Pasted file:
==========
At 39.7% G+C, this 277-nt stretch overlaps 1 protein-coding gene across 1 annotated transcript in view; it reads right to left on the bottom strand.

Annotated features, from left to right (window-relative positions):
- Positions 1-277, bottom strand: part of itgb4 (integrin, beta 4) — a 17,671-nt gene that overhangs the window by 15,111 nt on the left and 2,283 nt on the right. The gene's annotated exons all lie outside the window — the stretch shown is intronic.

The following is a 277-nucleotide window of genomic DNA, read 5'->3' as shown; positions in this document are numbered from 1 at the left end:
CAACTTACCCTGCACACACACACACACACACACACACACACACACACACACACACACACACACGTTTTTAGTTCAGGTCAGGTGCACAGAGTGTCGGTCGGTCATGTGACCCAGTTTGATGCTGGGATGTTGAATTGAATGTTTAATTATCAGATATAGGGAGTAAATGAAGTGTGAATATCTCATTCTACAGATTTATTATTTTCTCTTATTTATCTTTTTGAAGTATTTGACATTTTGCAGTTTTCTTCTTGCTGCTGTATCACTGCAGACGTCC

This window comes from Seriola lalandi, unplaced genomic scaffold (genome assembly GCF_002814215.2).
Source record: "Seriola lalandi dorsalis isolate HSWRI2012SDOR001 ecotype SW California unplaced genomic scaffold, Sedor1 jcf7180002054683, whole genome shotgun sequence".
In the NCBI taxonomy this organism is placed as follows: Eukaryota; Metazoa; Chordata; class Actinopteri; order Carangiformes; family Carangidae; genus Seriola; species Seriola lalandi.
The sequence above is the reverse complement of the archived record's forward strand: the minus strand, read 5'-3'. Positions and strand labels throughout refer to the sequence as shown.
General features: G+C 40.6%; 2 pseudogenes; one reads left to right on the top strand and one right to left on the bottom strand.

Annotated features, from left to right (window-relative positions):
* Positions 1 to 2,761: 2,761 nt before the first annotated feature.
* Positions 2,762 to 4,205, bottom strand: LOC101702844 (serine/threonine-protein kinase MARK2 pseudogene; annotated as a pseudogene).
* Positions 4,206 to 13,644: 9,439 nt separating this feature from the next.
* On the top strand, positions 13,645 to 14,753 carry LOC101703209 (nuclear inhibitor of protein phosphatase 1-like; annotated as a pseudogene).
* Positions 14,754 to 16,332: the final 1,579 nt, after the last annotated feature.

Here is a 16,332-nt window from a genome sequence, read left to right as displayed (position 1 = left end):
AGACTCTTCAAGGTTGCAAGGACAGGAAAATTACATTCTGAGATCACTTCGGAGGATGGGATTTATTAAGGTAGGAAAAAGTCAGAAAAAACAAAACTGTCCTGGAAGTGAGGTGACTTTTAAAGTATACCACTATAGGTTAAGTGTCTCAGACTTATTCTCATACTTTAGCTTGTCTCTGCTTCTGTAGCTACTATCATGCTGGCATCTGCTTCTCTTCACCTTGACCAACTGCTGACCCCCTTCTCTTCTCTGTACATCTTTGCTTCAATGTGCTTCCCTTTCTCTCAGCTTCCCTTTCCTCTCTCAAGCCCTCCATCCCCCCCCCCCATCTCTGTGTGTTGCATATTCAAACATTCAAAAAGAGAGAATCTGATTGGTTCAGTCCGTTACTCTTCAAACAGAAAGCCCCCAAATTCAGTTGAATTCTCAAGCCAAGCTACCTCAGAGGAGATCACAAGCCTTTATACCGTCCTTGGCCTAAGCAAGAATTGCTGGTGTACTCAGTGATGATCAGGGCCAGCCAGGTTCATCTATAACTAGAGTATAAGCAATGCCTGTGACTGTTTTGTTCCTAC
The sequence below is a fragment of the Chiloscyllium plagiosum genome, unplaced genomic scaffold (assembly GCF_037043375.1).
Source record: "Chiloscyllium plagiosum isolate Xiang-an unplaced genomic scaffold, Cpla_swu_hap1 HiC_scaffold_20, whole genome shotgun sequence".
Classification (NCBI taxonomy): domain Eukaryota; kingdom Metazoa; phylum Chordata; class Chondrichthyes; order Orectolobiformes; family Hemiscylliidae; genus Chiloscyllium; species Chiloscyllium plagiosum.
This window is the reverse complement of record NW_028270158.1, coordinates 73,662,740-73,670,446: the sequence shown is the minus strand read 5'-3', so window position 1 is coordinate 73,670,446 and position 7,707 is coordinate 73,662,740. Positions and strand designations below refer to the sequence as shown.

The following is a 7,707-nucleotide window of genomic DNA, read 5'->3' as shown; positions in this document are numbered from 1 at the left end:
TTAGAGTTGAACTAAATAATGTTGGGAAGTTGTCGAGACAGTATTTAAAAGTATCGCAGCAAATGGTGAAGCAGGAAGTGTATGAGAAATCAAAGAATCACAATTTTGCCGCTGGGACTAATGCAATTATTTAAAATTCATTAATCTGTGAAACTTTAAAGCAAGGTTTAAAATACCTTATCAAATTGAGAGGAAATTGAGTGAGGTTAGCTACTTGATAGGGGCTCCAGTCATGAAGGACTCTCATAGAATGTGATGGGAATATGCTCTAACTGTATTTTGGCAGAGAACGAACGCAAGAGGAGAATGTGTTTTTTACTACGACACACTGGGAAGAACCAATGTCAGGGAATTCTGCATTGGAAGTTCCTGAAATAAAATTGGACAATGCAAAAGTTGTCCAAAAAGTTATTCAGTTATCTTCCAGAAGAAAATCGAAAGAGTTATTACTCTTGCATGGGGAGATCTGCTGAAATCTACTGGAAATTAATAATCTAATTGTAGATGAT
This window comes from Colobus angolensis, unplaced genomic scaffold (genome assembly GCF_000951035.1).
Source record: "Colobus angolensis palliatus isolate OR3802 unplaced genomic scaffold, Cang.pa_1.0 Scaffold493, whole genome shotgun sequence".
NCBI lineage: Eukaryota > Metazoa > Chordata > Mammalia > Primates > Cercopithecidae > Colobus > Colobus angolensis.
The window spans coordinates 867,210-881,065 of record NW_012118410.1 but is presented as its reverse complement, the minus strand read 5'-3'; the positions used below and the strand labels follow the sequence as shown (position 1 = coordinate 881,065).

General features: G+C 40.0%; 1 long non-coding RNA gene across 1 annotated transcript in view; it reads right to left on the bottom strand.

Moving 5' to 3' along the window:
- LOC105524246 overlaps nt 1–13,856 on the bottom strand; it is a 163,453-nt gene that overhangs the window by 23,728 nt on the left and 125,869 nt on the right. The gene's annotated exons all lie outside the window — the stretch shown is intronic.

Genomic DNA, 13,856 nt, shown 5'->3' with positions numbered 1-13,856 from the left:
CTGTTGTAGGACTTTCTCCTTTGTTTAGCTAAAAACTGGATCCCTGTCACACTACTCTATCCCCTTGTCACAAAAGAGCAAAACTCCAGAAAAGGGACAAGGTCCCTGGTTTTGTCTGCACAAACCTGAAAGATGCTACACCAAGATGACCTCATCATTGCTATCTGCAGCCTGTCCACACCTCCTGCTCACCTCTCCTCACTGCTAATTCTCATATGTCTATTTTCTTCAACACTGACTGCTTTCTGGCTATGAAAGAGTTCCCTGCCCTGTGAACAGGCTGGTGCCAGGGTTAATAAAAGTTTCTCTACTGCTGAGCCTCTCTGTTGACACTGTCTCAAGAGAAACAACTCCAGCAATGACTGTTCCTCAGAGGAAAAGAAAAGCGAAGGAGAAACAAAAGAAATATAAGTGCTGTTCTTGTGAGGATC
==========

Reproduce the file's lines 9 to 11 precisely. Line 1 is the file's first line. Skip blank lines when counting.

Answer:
The sequence above is the reverse complement of the archived record's forward strand: the minus strand, read 5'-3'. Positions and strand labels throughout refer to the sequence as shown.
General features: G+C 40.6%; 2 pseudogenes; one reads left to right on the top strand and one right to left on the bottom strand.

Annotated features, from left to right (window-relative positions):